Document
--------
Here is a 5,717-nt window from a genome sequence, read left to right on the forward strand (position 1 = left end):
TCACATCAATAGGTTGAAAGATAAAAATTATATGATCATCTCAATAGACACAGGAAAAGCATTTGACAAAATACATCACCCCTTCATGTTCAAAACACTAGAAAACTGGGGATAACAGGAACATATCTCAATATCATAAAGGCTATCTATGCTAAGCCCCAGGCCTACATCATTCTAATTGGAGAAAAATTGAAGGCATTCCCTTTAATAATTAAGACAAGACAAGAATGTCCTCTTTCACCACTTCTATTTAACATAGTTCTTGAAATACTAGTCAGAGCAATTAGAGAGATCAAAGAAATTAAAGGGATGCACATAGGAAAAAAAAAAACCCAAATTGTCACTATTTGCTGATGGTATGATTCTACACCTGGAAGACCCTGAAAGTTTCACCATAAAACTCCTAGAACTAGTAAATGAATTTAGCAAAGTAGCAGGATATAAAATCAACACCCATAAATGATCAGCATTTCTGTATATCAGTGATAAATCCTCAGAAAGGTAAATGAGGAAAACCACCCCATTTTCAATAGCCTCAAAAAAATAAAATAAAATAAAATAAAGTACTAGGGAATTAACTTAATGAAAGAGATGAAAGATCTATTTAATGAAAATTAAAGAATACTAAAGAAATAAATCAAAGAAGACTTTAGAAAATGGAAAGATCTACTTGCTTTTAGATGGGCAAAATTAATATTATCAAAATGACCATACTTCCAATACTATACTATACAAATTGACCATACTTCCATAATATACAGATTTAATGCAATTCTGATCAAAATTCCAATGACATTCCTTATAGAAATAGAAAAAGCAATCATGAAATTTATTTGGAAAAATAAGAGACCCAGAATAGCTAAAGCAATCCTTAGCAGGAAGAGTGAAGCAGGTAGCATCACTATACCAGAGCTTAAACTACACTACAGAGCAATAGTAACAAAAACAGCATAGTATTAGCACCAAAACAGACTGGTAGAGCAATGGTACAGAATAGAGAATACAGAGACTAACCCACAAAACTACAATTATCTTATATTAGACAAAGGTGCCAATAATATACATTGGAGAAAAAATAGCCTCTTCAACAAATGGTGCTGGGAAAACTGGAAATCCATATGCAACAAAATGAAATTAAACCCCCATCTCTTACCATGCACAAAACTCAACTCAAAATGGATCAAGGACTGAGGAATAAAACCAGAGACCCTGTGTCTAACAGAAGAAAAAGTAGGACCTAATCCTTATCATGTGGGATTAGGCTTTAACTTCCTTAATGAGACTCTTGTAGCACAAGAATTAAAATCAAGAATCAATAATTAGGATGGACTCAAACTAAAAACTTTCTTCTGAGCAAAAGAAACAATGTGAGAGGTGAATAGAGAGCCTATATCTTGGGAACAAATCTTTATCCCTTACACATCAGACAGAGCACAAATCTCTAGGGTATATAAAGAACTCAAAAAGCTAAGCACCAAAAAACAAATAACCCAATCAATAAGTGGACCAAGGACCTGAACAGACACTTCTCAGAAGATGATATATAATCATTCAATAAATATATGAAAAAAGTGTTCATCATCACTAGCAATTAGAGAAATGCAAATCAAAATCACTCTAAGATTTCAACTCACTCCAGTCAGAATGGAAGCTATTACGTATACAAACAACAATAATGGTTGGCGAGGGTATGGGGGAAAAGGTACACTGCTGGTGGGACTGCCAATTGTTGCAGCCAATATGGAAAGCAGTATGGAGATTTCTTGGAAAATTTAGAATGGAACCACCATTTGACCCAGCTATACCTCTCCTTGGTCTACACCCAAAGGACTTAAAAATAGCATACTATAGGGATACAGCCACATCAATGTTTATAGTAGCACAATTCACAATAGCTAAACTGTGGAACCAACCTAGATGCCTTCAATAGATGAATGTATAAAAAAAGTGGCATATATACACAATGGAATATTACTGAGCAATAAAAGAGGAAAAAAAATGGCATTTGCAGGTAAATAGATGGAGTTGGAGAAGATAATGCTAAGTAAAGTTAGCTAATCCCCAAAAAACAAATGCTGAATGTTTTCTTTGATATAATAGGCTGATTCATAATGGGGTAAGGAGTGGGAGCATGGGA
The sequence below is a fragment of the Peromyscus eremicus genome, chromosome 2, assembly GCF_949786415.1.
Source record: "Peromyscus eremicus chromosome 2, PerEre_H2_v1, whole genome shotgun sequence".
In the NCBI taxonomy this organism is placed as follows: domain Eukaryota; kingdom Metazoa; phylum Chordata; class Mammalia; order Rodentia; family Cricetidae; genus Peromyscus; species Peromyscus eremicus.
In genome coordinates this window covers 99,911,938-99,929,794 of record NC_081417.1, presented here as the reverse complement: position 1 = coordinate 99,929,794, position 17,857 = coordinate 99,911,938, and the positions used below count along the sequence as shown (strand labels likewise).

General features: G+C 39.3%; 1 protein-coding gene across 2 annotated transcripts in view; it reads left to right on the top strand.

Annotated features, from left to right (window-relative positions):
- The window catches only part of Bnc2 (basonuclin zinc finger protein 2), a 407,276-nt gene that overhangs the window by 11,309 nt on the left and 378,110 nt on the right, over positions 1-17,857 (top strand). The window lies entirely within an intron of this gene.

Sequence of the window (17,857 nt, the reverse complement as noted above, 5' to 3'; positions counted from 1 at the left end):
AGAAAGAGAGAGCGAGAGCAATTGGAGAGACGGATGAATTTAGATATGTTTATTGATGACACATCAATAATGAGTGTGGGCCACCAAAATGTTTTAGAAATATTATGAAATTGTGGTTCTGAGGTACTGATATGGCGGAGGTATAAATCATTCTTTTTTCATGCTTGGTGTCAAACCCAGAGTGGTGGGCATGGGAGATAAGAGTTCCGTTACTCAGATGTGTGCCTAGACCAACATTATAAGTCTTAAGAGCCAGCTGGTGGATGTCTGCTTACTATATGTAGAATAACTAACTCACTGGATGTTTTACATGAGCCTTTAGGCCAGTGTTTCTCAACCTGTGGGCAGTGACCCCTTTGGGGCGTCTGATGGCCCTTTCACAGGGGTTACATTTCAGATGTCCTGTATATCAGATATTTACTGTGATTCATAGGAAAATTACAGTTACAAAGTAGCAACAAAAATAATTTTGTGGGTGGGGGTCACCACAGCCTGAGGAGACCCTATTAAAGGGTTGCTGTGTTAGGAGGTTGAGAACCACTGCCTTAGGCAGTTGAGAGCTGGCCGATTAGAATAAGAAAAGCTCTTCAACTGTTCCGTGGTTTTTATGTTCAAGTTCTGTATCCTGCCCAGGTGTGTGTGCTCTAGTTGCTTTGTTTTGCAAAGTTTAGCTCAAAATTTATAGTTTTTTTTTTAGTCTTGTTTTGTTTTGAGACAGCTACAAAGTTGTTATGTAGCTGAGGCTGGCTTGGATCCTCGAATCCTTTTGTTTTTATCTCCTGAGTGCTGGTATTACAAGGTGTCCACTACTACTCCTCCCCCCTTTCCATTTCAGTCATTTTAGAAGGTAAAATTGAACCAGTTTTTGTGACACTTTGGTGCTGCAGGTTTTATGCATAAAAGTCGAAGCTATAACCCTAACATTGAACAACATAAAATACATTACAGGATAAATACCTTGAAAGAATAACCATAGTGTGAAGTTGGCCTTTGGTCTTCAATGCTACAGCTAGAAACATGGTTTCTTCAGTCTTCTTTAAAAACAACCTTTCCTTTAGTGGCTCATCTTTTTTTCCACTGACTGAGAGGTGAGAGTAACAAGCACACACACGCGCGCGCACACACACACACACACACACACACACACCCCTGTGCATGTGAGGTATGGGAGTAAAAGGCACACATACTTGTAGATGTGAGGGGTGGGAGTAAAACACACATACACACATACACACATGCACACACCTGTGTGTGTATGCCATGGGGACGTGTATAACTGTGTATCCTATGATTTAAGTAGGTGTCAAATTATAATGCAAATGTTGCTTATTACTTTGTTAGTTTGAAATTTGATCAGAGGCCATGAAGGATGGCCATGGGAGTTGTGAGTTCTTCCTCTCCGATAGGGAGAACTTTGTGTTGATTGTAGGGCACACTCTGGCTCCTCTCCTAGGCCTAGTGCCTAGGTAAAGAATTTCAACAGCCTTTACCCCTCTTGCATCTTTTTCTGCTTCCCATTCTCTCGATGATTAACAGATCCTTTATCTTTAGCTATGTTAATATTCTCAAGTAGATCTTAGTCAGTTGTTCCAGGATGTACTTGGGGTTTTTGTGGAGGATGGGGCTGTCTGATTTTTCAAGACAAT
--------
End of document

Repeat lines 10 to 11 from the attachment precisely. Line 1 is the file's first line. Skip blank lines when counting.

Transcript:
Sequence of the window (17,857 nt, the reverse complement as noted above, 5' to 3'; positions counted from 1 at the left end):
AGAAAGAGAGAGCGAGAGCAATTGGAGAGACGGATGAATTTAGATATGTTTATTGATGACACATCAATAATGAGTGTGGGCCACCAAAATGTTTTAGAAATATTATGAAATTGTGGTTCTGAGGTACTGATATGGCGGAGGTATAAATCATTCTTTTTTCATGCTTGGTGTCAAACCCAGAGTGGTGGGCATGGGAGATAAGAGTTCCGTTACTCAGATGTGTGCCTAGACCAACATTATAAGTCTTAAGAGCCAGCTGGTGGATGTCTGCTTACTATATGTAGAATAACTAACTCACTGGATGTTTTACATGAGCCTTTAGGCCAGTGTTTCTCAACCTGTGGGCAGTGACCCCTTTGGGGCGTCTGATGGCCCTTTCACAGGGGTTACATTTCAGATGTCCTGTATATCAGATATTTACTGTGATTCATAGGAAAATTACAGTTACAAAGTAGCAACAAAAATAATTTTGTGGGTGGGGGTCACCACAGCCTGAGGAGACCCTATTAAAGGGTTGCTGTGTTAGGAGGTTGAGAACCACTGCCTTAGGCAGTTGAGAGCTGGCCGATTAGAATAAGAAAAGCTCTTCAACTGTTCCGTGGTTTTTATGTTCAAGTTCTGTATCCTGCCCAGGTGTGTGTGCTCTAGTTGCTTTGTTTTGCAAAGTTTAGCTCAAAATTTATAGTTTTTTTTTTAGTCTTGTTTTGTTTTGAGACAGCTACAAAGTTGTTATGTAGCTGAGGCTGGCTTGGATCCTCGAATCCTTTTGTTTTTATCTCCTGAGTGCTGGTATTACAAGGTGTCCACTACTACTCCTCCCCCCTTTCCATTTCAGTCATTTTAGAAGGTAAAATTGAACCAGTTTTTGTGACACTTTGGTGCTGCAGGTTTTATGCATAAAAGTCGAAGCTATAACCCTAACATTGAACAACATAAAATACATTACAGGATAAATACCTTGAAAGAATAACCATAGTGTGAAGTTGGCCTTTGGTCTTCAATGCTACAGCTAGAAACATGGTTTCTTCAGTCTTCTTTAAAAACAACCTTTCCTTTAGTGGCTCATCTTTTTTTCCACTGACTGAGAGGTGAGAGTAACAAGCACACACACGCGCGCGCACACACACACACACACACACACACACACCCCTGTGCATGTGAGGTATGGGAGTAAAAGGCACACATACTTGTAGATGTGAGGGGTGGGAGTAAAACACACATACACACATACACACATGCACACACCTGTGTGTGTATGCCATGGGGACGTGTATAACTGTGTATCCTATGATTTAAGTAGGTGTCAAATTATAATGCAAATGTTGCTTATTACTTTGTTAGTTTGAAATTTGATCAGAGGCCATGAAGGATGGCCATGGGAGTTGTGAGTTCTTCCTCTCCGATAGGGAGAACTTTGTGTTGATTGTAGGGCACACTCTGGCTCCTCTCCTAGGCCTAGTGCCTAGGTAAAGAATTTCAACAGCCTTTACCCCTCTTGCATCTTTTTCTGCTTCCCATTCTCTCGATGATTAACAGATCCTTTATCTTTAGCTATGTTAATATTCTCAAGTAGATCTTAGTCAGTTGTTCCAGGATGTACTTGGGGTTTTTGTGGAGGATGGGGCTGTCTGATTTTTCAAGACAAT